He became a minor league free agent a few days after the World Series, but right-hander Zach Clark re-signed with the Orioles early this month to continue pitching for the organization he has been with since the 2006 season.
After his wild ride last year - which saw him make the majors briefly, get designated for assignment and then begin throwing a knuckleball at three different levels of the minors - maybe this year will be less eventful for the 30-year-old from Wilmington, Del.
"I'm glad to have an opportunity, which is all I can ask for," Clark said of remaining an Oriole.
He certainly found out that throwing a knuckler consistently for strikes is hard and takes time. His pursuit of consistency with the pitch will continue this season.
He went 3-15 with a 7.84 ERA in the minors in 2013. Over 111 1/3 innings he gave up 134 hits with 75 walks and 65 strikeouts. Before he began throwing the knuckleball in May, he started the season with Triple-A Norfolk. He would later pitch in the rookie-level Gulf Coast League and with Double-A Bowie before ending his year with Single-A Frederick of the Carolina League.
It was certainly a challenge to start to make that conversion after the season had started.
"The thing that was crazy to me was I felt like the expectation was I'm going to pick it up and be in the big leagues by the end of the year. I don't know if that is the case or not, but that's the way it felt," Clark said.
"I had messed around in the past with a knuckler, but had never thrown the pitch in a game, in high school or ever. It was cool they thought I could do it, but there were things I had to learn and still have to learn that only comes with experience.
"I feel better, I feel more comfortable but we'll know more when I see hitters. This will be the first time I go through spring training as a knuckleballer."
Clark said his first goal with the pitch is be able to consistently find the plate. He points out that R.A. Dickey used the knuckler as an out pitch for several seasons before converting full-time to the pitch.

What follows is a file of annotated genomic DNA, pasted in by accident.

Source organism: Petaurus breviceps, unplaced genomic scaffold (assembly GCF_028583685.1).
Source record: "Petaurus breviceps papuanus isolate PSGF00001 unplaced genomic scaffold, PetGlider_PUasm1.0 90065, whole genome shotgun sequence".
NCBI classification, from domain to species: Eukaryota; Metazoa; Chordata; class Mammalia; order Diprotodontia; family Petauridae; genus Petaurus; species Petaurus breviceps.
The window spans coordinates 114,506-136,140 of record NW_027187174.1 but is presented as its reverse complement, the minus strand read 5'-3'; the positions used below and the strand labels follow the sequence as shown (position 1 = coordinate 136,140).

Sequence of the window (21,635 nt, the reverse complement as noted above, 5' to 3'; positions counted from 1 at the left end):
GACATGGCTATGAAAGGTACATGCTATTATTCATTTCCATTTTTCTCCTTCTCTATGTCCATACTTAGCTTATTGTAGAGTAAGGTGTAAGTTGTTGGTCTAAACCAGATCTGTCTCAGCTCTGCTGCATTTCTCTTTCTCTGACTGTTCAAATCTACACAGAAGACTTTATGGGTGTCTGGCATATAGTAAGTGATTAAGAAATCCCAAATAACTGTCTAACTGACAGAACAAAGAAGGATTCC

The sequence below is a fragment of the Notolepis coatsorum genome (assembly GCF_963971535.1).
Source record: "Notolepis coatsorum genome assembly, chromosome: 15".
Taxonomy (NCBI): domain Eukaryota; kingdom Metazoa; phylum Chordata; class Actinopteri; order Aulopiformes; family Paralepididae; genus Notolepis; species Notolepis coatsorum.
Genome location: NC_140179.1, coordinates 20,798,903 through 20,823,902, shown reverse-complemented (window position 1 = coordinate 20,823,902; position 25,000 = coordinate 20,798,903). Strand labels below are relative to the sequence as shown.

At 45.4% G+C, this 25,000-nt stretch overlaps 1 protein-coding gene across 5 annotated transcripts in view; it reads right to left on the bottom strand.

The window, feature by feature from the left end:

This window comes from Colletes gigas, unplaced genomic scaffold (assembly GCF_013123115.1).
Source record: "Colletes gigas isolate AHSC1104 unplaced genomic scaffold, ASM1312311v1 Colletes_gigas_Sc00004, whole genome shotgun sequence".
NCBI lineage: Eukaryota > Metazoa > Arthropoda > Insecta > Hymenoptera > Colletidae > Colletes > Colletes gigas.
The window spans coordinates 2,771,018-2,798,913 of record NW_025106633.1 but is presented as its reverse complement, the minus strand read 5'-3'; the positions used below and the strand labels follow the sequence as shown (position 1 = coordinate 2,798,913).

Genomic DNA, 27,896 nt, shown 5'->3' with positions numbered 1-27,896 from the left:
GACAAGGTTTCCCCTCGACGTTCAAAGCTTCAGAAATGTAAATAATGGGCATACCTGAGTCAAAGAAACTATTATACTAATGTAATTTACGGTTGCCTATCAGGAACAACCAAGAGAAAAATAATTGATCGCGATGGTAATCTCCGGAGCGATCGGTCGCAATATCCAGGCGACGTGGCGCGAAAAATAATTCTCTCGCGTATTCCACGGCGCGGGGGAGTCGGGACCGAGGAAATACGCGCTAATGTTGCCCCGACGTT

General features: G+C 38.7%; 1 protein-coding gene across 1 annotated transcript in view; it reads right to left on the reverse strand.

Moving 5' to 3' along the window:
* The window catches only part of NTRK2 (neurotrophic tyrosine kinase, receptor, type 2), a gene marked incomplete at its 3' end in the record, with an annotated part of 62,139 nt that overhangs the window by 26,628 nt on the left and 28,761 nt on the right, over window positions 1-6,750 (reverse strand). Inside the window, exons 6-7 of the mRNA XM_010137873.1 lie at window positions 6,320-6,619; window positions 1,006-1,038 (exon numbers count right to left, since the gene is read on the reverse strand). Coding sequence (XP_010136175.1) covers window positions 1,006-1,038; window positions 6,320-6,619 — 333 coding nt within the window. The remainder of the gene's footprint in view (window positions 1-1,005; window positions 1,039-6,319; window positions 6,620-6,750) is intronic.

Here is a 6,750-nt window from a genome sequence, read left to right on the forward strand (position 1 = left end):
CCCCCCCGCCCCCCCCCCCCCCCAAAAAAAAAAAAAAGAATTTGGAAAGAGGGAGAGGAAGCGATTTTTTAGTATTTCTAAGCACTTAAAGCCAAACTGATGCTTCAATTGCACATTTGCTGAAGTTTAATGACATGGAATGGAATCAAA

"Command may not be the right word, but I want to be able to control it," Clark said. "If I can throw it for a strike and get a feel for what it could do, that is the goal. Once you have that, other stuff, like the numbers, will fall into place. If I can't feel like I can throw it for a strike seven out of 10 times, I don't know how I'm going to have success."
Clark hasn't talked with club officials yet about what level he'll pitch at in 2014. Spring training will likely determine that.
"I think it will be what I show them I'm able to do," Clark said. "If I had a horrible spring training, I don't think they'd put me at Double-A. I have to earn my way to where I'm going to go. I want to earn it.
"I want to get the point where any given day, I can throw it on any pitch. This is exciting, but it's different than anything I've dealt with before because there is so much of an unknown."
About that first-round pick: Some teams have been reluctant to give up a first-round draft pick in looking to sign a free agent that turned down a qualifying offer. The Orioles reportedly would give up their pick in the right circumstance.
But keep this in mind: The Orioles have the 17th pick in the draft next June. They selected right-hander Hunter Harvey last June with the 22nd overall pick. Now that we've seen how highly Harvey has been rated on some prospects lists - and that was after pitching only a handful of pro innings - would you risk giving up a potential talent like that in signing a free agent?
I think I'd consider it, but in the end, I don't see a player left on the free agent board worth giving up that pick for in addition to the money you spend to get that player. Maybe if the price is really a bargain, but other than that, it's a no for me this year with what is left.
That is one key reason that pitchers A.J. Burnett and Bronson Arroyo must appeal to the Orioles and other teams. Signing them would not cost a draft pick.
What say you? Is any player left on the board worth giving up that pick for?